"When you go to the auto parts store to pick up the brake clean, get a can of penetrating oil and lube the moving parts in the amp. If the hum goes away, take it apart and use something more permanent like wheel bearing grease or anti seize." Zd542

Ouch! That hurt Zd542! Contact cleaner it will be!

Dielectric grease:
Dielectric grease is electrically insulating and does not break down when high voltage is applied. It is often applied to electrical connectors, particularly those containing rubber gaskets, as a means of lubricating and sealing rubber portions of the connector without arcing.
Give you one better than that. I've always had a hum coming through the Premier 15 (phono) into my Premier 16 and Premier 12's. Suffice it to say I tried everything to get rid of it. BTW, I have 4 dedicated circuits. Recently I replace the floor in my listening room. I had to breakdown and move all my equipment to do so. It's now back in service, wired identical to the way it was before, and the hum is gone. I guess "a few inches can matter" :-)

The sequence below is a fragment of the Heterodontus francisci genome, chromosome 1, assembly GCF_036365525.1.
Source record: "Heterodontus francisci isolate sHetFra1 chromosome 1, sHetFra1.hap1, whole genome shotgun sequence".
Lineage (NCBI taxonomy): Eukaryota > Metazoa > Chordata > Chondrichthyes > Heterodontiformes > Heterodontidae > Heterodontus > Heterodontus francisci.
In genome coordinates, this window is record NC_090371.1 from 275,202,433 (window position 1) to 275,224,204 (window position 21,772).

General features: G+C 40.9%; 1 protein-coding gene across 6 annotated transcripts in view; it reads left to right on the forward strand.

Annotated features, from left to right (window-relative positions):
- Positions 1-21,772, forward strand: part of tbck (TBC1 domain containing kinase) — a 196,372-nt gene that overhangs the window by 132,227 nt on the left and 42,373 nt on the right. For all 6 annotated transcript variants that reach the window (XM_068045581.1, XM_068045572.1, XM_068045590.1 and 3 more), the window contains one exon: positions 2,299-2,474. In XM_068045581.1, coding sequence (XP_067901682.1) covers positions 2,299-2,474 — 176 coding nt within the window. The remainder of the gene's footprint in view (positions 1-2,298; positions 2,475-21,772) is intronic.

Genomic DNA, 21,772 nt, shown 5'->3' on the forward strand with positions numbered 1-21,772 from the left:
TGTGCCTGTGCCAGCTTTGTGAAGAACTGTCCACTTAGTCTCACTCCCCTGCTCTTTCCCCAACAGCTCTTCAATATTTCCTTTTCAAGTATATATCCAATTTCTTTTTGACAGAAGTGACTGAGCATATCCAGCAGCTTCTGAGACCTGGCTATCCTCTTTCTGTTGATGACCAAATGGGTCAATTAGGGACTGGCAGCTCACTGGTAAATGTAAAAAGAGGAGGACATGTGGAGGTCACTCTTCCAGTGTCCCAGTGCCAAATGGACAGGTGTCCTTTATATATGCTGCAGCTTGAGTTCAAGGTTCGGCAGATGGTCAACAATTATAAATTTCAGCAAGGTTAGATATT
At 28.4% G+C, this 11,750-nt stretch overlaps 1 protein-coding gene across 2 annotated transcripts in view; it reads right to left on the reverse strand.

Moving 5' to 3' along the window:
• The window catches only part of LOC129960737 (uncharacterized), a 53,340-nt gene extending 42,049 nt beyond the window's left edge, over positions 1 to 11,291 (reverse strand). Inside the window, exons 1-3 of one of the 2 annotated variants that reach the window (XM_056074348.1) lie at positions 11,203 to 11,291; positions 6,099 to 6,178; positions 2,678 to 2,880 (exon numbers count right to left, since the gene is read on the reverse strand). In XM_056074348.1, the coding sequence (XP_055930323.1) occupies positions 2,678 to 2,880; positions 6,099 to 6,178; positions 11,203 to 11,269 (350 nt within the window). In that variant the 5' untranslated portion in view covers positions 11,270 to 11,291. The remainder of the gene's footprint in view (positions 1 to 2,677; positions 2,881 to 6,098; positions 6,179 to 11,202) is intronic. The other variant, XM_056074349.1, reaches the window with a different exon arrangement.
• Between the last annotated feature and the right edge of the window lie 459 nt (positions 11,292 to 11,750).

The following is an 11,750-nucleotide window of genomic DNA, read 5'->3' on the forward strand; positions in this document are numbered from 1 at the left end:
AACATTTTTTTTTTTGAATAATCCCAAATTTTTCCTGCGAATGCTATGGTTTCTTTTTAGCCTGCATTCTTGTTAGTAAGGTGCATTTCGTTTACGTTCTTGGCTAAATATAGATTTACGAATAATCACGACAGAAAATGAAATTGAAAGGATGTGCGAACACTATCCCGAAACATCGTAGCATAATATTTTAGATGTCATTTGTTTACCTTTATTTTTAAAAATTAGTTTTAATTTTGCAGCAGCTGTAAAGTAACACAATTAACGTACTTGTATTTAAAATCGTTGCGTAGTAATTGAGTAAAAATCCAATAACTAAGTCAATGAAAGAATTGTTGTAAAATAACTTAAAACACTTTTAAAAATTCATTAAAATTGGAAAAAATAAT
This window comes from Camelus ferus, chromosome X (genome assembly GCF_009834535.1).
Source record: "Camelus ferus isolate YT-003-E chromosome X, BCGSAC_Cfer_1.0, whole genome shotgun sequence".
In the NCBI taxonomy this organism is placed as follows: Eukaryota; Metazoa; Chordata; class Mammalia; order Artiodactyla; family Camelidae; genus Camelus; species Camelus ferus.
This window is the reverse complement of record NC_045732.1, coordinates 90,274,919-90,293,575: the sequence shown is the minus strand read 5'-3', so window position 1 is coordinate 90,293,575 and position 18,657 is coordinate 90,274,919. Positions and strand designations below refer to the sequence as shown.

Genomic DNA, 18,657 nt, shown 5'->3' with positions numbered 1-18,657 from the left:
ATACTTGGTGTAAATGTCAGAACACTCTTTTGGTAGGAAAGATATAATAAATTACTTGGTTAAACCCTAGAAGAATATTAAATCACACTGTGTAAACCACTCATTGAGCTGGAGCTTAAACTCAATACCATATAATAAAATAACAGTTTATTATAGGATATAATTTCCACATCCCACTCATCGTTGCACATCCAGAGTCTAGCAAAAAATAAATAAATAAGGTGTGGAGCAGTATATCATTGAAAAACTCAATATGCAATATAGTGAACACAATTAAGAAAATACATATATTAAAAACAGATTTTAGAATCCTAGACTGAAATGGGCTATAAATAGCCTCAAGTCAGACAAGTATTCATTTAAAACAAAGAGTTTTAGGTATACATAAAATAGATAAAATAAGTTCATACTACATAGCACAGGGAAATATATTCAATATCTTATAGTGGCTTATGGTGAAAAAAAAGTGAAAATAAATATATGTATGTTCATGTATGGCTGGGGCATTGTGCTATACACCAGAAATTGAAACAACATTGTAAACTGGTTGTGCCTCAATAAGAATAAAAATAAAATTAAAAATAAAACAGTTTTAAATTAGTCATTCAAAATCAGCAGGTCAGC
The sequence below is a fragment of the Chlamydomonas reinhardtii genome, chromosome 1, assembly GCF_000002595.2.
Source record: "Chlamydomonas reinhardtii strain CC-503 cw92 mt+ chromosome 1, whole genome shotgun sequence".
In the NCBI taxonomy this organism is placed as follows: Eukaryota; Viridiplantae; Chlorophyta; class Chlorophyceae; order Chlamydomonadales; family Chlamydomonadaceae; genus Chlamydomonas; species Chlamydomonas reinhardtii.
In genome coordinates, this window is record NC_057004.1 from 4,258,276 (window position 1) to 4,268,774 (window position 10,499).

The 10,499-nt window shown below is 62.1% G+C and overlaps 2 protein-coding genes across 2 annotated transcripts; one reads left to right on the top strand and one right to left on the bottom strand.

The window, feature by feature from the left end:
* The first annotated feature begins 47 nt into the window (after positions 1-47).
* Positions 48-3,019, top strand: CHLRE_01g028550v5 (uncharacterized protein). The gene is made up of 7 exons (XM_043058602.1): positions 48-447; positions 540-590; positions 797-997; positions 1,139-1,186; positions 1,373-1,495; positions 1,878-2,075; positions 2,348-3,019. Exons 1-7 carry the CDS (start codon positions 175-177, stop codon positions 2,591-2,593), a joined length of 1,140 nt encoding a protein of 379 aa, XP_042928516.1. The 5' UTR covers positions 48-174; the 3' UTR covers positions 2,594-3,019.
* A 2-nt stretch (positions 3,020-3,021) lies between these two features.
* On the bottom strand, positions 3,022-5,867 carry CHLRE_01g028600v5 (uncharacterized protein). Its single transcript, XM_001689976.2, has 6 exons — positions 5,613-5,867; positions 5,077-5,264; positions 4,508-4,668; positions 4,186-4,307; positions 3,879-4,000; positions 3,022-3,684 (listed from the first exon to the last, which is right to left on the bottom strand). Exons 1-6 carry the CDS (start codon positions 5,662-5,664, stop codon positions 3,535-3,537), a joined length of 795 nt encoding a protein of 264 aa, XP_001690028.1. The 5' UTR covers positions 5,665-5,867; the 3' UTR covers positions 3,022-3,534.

I guess I should check the sockets on my 1960 Fender Deluxe…they could be an issue someday.
A good tube socket will have tin-plated pins and will last decades as in Wolf's Fender. These days we are seeing a lot of cheap sockets with silver plated pins- they will not last very long at all. Sounds counterintuitive, but in fact tin does not want to corrode and is a lot harder than silver or gold.

Hum and tube rush are not the same thing by the way...
"Dielectric grease:
Dielectric grease is electrically insulating and does not break down when high voltage is applied. It is often applied to electrical connectors, particularly those containing rubber gaskets, as a means of lubricating and sealing rubber portions of the connector without arcing."

Yes, but understand that definition is most likely referring to cars, and not high end audio systems. Under the hood of a car is an extreme environment for electronics and cables. The di electrics break down over time and the grease is used to "help" the aged components last longer.

Here's an actual example of what its used for: http://ww2.justanswer.com/uploads/kennyz1963/2009-11-01_144226_tsb06-09-03.pdf